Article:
Let’s Read This Thing : War and Peace is my attempt to jot down notes and reactions to this monstrous novel that I’m reading for the first time. Spoilers might happen, no promises. But they are probably kind of vague?
The fourth part of volume II is different from some other sections in that it focuses almost entirely on one single family group, rather than bouncing around from viewpoint to viewpoint. In it, Nikolai travels to his family in Otradnoe, their home in the countryside. Still racked with guilt over his part in his family’s financial situation, the young soldier muses on his family and his part in it.
The Rostovs are in many ways the antithesis of the Kuragins. They are members of the upper class, but of an old-fashioned sort that hasn’t quite gotten with the times. Where the Kuragins are growing in their wealth due to careful marriages and a ruthless attitude, the Rostovs are charming and naive. They sink further into debt not because of major vices, but because they want to be kind and treat those around them with the lifestyle they are used to.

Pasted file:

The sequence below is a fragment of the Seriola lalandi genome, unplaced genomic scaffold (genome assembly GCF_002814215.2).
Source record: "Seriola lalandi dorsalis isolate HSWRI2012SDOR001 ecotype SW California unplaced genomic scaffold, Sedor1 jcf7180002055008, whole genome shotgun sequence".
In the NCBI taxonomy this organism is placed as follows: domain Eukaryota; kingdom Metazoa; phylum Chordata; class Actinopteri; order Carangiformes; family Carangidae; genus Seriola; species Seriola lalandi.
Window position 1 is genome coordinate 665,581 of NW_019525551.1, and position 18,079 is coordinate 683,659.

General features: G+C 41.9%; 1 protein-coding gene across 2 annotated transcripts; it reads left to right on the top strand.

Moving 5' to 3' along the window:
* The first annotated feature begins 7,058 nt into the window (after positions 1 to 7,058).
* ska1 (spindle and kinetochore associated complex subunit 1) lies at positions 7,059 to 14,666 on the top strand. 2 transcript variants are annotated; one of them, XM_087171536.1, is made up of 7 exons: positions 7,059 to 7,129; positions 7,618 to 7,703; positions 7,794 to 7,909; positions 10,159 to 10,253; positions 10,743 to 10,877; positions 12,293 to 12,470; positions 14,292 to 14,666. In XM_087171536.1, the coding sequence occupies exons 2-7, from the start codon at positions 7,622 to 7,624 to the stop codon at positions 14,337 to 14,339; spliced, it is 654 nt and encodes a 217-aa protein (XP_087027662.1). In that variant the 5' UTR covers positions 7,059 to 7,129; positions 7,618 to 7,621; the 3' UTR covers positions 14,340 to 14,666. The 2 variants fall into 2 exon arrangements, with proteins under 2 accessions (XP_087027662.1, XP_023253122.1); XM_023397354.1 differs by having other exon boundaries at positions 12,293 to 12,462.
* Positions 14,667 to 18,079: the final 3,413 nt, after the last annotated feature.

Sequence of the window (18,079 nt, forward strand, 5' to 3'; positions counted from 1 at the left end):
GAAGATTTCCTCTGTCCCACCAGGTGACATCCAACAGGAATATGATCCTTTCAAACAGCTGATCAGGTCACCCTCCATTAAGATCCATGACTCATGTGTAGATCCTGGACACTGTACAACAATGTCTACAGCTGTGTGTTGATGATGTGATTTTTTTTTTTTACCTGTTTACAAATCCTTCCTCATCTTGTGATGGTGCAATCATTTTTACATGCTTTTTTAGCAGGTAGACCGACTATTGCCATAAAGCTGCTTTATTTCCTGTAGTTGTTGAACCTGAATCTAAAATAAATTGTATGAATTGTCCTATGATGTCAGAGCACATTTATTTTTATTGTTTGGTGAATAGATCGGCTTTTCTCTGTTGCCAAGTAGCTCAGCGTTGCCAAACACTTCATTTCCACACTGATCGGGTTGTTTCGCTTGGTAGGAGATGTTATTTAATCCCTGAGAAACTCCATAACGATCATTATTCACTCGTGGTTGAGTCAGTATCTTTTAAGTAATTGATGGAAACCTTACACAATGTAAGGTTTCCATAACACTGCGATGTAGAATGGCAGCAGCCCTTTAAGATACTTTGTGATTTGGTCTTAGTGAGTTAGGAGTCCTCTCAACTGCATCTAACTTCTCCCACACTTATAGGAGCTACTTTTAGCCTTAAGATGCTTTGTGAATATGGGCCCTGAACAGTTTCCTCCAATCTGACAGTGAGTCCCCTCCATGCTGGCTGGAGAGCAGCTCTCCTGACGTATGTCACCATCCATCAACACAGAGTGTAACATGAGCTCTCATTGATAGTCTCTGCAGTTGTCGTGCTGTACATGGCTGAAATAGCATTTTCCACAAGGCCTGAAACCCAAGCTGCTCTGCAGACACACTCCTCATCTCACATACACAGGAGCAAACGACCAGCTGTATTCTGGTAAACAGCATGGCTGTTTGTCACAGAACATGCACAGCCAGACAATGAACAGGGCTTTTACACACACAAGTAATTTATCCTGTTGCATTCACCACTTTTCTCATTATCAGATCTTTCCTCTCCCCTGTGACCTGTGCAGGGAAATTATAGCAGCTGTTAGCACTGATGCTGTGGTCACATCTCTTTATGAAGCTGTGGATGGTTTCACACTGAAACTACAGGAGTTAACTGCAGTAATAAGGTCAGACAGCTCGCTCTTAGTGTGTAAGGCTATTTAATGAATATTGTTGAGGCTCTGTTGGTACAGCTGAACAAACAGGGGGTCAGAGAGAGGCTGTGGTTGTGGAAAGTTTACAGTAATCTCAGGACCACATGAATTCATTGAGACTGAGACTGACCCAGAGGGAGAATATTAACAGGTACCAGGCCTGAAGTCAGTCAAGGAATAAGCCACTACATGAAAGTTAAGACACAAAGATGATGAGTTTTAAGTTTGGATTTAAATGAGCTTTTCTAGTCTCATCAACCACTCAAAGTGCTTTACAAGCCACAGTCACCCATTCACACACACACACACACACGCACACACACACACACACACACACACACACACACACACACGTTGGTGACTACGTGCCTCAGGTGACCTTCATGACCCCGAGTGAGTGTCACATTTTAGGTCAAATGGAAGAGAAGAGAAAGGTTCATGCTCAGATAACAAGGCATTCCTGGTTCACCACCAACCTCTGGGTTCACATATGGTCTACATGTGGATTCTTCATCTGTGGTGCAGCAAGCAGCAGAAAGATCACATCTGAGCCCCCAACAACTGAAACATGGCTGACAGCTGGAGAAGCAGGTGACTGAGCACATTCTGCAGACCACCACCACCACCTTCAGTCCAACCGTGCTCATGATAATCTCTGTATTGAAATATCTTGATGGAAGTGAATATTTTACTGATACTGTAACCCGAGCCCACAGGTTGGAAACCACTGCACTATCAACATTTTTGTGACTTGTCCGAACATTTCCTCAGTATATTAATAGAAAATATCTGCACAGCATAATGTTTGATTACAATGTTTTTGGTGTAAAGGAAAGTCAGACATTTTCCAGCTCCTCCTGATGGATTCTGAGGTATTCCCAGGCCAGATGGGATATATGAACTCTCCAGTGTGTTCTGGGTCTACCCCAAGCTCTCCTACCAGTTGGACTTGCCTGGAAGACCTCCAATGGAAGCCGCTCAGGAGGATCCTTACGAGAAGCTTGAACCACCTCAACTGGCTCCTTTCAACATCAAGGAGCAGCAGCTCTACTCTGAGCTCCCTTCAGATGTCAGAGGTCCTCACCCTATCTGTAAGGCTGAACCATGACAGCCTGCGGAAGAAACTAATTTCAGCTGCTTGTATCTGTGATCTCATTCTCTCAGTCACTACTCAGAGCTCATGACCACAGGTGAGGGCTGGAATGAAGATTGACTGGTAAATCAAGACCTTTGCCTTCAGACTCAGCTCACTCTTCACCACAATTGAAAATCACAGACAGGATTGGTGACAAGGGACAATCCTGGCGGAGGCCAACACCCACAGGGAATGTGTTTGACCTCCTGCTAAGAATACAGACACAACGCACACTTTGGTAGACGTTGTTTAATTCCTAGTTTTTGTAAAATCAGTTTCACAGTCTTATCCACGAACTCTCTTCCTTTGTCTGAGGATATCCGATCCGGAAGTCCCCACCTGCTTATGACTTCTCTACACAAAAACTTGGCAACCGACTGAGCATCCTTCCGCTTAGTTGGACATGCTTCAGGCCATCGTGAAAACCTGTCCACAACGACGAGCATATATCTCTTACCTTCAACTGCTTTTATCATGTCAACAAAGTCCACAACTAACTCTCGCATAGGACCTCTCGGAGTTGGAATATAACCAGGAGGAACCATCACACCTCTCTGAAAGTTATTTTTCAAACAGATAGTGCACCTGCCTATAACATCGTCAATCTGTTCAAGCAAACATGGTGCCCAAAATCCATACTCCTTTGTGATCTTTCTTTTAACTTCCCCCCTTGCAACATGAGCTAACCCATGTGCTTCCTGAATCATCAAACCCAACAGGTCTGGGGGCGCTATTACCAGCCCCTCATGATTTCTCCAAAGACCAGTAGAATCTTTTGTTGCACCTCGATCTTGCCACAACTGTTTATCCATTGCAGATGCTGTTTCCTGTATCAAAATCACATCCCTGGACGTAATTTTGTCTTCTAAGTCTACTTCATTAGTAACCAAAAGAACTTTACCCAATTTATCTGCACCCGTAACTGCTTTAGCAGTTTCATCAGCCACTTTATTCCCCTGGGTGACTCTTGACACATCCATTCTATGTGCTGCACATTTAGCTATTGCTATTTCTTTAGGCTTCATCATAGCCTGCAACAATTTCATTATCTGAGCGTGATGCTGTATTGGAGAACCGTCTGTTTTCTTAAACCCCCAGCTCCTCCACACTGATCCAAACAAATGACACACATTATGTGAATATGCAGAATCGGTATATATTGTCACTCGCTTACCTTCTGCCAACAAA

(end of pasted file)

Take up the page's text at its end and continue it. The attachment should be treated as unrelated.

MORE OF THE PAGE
Furthermore, if Nikolai belonged to any other family the entire Sonya situation would be a non-issue. The Rostovs need money, they need their son to make a good marriage, but they (begrudgingly) allow him to enter into an engagement for love anyway. Nevermind that they are barely able to afford a dowry for Vera! The Count and Countess seem to be decent parents, but their entire family is inching closer and closer to ruin because they cannot make the tough decisions.
The one possible saving grace for the family at this point is Natasha. The girl continues to charm those around her- going on hunts, dancing to folk music, and exhibiting an incredible vitality and zest for life. The engagement to Andrei Bolkonsky, a marriage that her family desperately needs, is on the table with a year-long waiting period. Though she starts to grow bored with the wait, her continued vivacity pushes the family forward.
Oh, and there are several chapters in this about a wolf hunt (which Natasha participates in). Like… a lot of chapters. I now have all sorts of 19th-century hunting trivia stored away in my brain. Because that is going to be really useful someday, right? I do really want a Borzoi though.